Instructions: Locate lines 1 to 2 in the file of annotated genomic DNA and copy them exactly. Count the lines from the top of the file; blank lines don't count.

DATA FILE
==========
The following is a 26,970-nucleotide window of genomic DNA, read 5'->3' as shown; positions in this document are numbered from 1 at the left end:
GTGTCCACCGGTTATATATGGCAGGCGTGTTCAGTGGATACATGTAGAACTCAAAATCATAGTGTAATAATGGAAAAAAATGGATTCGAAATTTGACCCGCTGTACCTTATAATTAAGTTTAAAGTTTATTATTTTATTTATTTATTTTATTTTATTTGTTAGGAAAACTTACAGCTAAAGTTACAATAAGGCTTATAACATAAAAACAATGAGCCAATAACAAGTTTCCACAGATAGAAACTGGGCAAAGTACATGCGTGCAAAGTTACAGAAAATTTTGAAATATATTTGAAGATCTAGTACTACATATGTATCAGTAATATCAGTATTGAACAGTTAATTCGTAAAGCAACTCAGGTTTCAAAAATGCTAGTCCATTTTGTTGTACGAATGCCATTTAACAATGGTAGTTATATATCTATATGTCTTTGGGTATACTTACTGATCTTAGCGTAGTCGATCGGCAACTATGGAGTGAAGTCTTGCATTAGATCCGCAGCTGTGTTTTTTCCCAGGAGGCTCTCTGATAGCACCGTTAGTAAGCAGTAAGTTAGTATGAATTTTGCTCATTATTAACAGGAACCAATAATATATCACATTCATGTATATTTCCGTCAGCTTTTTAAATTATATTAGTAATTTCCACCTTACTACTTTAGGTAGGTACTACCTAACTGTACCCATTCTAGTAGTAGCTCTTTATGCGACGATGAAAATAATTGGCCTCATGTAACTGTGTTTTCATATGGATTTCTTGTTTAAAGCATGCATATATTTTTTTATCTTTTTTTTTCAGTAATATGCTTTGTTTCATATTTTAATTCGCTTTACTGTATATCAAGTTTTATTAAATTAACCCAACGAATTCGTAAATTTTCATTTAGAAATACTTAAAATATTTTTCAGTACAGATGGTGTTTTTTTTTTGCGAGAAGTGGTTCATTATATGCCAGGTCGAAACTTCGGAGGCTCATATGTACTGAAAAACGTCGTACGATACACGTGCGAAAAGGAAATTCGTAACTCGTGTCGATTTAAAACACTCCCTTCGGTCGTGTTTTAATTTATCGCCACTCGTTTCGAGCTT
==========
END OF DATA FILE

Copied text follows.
The following is a 26,970-nucleotide window of genomic DNA, read 5'->3' as shown; positions in this document are numbered from 1 at the left end:
GTGTCCACCGGTTATATATGGCAGGCGTGTTCAGTGGATACATGTAGAACTCAAAATCATAGTGTAATAATGGAAAAAAATGGATTCGAAATTTGACCCGCTGTACCTTATAATTAAGTTTAAAGTTTATTATTTTATTTATTTATTTTATTTTATTTGTTAGGAAAACTTACAGCTAAAGTTACAATAAGGCTTATAACATAAAAACAATGAGCCAATAACAAGTTTCCACAGATAGAAACTGGGCAAAGTACATGCGTGCAAAGTTACAGAAAATTTTGAAATATATTTGAAGATCTAGTACTACATATGTATCAGTAATATCAGTATTGAACAGTTAATTCGTAAAGCAACTCAGGTTTCAAAAATGCTAGTCCATTTTGTTGTACGAATGCCATTTAACAATGGTAGTTATATATCTATATGTCTTTGGGTATACTTACTGATCTTAGCGTAGTCGATCGGCAACTATGGAGTGAAGTCTTGCATTAGATCCGCAGCTGTGTTTTTTCCCAGGAGGCTCTCTGATAGCACCGTTAGTAAGCAGTAAGTTAGTATGAATTTTGCTCATTATTAACAGGAACCAATAATATATCACATTCATGTATATTTCCGTCAGCTTTTTAAATTATATTAGTAATTTCCACCTTACTACTTTAGGTAGGTACTACCTAACTGTACCCATTCTAGTAGTAGCTCTTTATGCGACGATGAAAATAATTGGCCTCATGTAACTGTGTTTTCATATGGATTTCTTGTTTAAAGCATGCATATATTTTTTTATCTTTTTTTTTCAGTAATATGCTTTGTTTCATATTTTAATTCGCTTTACTGTATATCAAGTTTTATTAAATTAACCCAACGAATTCGTAAATTTTCATTTAGAAATACTTAAAATATTTTTCAGTACAGATGGTGTTTTTTTTTTGCGAGAAGTGGTTCATTATATGCCAGGTCGAAACTTCGGAGGCTCATATGTACTGAAAAACGTCGTACGATACACGTGCGAAAAGGAAATTCGTAACTCGTGTCGATTTAAAACACTCCCTTCGGTCGTGTTTTAATTTATCGCCACTCGTTTCGAGCTT